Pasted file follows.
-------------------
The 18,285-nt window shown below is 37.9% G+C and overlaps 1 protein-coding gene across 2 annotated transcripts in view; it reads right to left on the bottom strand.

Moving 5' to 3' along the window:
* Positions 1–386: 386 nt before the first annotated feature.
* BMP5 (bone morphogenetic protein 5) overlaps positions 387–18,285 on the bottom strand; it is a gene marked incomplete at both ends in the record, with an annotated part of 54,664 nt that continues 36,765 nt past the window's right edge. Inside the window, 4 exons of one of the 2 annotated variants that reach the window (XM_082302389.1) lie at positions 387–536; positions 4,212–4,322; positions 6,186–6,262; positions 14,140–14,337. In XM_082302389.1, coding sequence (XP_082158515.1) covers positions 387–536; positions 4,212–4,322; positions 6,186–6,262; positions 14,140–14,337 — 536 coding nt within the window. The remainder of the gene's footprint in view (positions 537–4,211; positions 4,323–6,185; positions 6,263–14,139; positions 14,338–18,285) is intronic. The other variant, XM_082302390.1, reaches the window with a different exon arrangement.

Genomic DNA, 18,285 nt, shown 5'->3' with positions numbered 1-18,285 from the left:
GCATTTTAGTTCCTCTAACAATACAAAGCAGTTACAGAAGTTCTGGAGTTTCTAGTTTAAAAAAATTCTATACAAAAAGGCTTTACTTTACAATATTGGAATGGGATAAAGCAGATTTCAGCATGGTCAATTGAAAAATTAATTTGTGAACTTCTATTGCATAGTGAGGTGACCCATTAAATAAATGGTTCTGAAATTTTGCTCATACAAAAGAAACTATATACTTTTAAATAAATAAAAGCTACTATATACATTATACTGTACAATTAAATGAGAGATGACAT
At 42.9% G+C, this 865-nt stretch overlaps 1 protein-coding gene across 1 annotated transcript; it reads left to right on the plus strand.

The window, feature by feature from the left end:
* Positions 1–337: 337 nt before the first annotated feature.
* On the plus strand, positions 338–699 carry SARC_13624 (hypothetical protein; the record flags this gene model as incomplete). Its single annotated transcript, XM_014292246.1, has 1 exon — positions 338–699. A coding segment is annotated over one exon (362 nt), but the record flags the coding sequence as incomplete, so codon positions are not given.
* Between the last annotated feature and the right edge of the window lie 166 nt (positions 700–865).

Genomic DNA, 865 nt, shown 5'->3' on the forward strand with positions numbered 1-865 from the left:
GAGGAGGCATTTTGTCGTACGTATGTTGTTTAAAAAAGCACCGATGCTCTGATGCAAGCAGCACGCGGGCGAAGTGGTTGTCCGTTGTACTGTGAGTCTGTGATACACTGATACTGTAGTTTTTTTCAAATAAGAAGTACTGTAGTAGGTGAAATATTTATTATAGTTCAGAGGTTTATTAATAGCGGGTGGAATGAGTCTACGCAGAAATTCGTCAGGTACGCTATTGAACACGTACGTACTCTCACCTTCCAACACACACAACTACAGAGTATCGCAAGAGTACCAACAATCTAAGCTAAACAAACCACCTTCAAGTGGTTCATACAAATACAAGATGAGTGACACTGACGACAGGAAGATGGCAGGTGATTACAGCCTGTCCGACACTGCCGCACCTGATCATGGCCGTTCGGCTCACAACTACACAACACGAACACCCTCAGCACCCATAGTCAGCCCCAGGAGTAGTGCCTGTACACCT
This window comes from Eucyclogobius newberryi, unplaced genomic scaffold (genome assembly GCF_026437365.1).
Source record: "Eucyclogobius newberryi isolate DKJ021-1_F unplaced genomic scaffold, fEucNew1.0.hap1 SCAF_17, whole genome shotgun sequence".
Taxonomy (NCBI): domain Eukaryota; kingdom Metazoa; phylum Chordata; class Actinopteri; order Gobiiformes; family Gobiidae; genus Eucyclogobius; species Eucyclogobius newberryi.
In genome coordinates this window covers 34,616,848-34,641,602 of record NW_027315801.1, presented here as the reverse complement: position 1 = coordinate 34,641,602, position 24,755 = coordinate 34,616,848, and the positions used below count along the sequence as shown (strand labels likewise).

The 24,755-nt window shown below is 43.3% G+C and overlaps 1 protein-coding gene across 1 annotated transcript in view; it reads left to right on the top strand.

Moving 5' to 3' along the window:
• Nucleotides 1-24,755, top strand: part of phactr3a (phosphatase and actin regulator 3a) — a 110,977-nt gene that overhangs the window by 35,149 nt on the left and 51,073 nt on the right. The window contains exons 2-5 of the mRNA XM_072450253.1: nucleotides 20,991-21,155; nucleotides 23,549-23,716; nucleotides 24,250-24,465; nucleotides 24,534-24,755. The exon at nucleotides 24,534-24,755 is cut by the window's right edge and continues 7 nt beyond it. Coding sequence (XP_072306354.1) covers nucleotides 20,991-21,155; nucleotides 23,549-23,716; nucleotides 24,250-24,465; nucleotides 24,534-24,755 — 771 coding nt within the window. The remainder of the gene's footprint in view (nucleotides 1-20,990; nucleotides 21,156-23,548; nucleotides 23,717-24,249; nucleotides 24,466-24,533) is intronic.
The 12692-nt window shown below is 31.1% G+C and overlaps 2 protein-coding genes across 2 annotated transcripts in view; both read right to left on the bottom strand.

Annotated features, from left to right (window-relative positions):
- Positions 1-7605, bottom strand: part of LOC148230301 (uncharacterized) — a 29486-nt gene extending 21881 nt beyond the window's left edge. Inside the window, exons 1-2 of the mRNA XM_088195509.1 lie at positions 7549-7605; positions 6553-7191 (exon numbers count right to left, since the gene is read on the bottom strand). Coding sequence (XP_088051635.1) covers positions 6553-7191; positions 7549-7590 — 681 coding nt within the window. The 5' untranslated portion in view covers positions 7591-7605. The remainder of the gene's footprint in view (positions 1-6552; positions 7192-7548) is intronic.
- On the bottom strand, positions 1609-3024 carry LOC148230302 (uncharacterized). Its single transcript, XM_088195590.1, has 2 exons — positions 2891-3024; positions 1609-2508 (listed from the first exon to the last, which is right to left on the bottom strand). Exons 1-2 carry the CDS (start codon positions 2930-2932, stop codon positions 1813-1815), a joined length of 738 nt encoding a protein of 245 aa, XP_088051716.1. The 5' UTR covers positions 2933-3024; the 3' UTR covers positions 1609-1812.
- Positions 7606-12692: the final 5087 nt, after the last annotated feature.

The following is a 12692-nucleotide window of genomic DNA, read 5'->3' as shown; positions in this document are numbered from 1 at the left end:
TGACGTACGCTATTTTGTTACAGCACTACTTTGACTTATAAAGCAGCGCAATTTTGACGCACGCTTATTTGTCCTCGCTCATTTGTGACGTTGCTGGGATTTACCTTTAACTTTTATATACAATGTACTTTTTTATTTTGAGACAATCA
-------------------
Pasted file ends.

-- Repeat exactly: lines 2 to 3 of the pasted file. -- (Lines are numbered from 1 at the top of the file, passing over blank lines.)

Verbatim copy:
Moving 5' to 3' along the window:
* Positions 1–386: 386 nt before the first annotated feature.